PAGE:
6. Butch Willis and The Rocks - Of
Dana Hatch first brought this record to my attention. He found it on the warehouse shelves of Rounder Records when we all worked there in the late ‘80s. Again, this record seemed to have no place in time or be a part of any movement. It is one of the prime examples of loner/loser outsider rock. Butch sings in a heartfelt somewhat demented manner of his trials and tribulations in suburban Washington D.C. Getting a date and surviving to the next day are of equal importance. On top of this, he feels the weight of his rock ‘n’ roll existence where he places himself on a level with Bruce Springsteen. (Of course he knows he has outdone Springsteen.) This band has the enviable distinction of having a member who “plays” his throat, much like the Elevators’ Tommy Hall plays his jug. The guitar playing is superb as well with lots of reverb-drenched, sinewy solos. Check out his YouTube videos for demented performances -- and his awesome mullet.

7. 13th Floor Elebators - Live San Francisco 1966
It was always my impression that the Elevators started the whole San Francisco psychedelic movement, or at least kick started it into a “higher” gear. I’m not a fan of most SF bands of that period, as they always come off sounding limp to me (with the exception of Great Society’s live recordings, which at least have otherworldly guitar leads). Listening to this live show makes me feel that the Elevators transformed rock music in their time. They changed the dimensions of the traditional forms of rock n roll and pop into something new and more introspective. Plus the band, musically, kicked ass and rocked hard. The fantastic book Eye Mind is an illuminating read and really sheds light on just how these legendary San Francisco shows went down. And how all the fledgling psychedelic SF bands looked and listened in amazement while the Elevators schooled them to “look inside their minds."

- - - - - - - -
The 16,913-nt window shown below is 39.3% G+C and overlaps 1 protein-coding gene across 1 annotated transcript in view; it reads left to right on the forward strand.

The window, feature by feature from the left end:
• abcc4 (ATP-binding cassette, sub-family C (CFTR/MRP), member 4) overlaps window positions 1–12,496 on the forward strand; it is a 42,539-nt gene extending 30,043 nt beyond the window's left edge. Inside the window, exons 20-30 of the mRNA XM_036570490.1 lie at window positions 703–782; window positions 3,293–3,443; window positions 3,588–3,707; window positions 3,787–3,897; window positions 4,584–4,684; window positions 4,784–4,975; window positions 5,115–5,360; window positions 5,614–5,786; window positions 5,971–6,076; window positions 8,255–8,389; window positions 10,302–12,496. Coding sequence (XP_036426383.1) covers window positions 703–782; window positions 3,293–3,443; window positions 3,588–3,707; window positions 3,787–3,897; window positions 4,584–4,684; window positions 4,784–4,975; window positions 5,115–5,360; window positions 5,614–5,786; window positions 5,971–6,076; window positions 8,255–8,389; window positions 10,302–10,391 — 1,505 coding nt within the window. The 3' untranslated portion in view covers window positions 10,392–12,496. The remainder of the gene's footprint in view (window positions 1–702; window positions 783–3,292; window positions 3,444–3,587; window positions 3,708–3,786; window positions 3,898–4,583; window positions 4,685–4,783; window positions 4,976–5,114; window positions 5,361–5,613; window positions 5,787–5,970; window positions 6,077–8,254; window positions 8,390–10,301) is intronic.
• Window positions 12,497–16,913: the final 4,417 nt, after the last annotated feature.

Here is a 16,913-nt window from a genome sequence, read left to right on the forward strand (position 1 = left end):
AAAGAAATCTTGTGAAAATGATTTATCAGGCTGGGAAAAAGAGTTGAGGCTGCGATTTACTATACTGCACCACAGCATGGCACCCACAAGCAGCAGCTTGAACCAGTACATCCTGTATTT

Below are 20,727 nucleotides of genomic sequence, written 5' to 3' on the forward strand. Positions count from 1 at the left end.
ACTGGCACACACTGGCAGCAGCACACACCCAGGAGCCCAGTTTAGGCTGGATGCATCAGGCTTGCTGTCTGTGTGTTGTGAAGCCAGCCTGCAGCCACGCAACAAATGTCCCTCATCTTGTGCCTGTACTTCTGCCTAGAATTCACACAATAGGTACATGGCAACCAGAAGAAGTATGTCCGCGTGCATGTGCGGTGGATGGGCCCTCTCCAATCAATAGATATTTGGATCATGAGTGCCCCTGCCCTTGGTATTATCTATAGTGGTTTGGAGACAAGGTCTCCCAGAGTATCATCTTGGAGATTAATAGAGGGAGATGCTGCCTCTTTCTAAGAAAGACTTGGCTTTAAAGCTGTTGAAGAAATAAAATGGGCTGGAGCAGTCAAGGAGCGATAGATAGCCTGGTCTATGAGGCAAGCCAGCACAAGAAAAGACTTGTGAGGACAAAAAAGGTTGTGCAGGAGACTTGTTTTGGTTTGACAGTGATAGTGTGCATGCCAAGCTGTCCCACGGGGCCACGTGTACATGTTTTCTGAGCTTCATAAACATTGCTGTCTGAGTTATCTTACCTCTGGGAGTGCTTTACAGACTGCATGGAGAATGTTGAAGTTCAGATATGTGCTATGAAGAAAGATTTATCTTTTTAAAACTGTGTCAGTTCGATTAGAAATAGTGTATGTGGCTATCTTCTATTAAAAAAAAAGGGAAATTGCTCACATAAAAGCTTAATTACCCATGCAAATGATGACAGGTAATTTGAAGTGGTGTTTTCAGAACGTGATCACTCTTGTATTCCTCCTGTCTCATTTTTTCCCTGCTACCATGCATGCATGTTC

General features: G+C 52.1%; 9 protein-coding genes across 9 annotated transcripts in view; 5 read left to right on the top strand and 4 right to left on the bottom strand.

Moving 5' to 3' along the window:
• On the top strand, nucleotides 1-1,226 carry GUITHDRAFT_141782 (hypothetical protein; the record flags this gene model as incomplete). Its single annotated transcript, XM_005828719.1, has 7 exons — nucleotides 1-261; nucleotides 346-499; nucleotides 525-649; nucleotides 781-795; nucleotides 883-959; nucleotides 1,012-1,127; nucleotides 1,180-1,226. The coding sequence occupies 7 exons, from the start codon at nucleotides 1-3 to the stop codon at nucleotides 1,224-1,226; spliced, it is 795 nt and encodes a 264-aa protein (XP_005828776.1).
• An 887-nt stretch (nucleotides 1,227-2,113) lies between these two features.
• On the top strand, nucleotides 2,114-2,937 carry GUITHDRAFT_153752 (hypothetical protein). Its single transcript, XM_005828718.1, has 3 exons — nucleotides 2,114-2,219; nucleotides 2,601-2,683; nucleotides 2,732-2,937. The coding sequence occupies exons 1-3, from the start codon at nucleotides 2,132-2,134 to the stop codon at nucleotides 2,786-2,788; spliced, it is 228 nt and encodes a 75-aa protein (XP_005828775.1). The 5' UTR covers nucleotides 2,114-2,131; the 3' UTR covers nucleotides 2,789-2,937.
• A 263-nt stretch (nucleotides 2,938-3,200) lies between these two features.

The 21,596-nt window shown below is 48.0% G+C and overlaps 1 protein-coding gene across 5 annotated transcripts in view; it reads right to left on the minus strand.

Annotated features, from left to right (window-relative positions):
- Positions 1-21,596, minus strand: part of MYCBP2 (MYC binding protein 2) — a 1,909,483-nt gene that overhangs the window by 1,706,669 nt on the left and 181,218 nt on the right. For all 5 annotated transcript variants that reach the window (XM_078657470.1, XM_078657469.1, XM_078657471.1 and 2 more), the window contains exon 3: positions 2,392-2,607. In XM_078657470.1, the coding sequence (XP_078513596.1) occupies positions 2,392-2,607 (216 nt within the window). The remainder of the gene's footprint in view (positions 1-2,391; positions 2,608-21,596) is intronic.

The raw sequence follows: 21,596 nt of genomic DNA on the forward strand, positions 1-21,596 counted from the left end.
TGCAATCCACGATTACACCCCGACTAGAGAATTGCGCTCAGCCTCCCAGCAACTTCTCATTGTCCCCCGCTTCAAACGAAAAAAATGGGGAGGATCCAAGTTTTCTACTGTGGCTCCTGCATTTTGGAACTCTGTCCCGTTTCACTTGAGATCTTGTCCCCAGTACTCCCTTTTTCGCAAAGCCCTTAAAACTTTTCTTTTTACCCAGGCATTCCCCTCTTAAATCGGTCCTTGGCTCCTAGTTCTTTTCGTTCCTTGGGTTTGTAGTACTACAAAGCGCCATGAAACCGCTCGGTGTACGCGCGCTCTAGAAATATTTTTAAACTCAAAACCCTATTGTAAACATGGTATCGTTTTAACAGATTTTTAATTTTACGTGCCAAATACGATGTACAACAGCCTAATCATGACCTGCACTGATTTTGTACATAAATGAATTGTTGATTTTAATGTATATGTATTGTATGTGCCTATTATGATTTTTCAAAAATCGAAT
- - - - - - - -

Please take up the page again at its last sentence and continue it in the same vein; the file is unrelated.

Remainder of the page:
8. Jerry Lee Lewis - Live at the Star Club 1964
One of the most insane live recordings ever. This show is from one of Jerry Lee’s early European tours when he was battling back from the PR misadventures that destroyed his career in the late ‘50s. In the U.S., Jerry Lee had been toiling in dive bars playing brilliant versions of country songs. But here in Germany, the young audience was still fired up over primitive pounding rock n roll -- and Jerry Lee was more than willing to take the plunge into complete abandon as he furiously pummels his piano. He’ll show them the real thing (fuck those Beatles!). The set builds and builds until it is an orgy of unrestrained passion and adulation. The crowd chants “Jerry! Jerry!" until he is restored to his rightful place as the most powerful rock ‘n’ roller to ever hit the planet (what planet he came from, no one is sure). And the pain and pride he has felt since his fall from stardom comes out in every note. Essential reading : Nick Tosches’ Hellfire.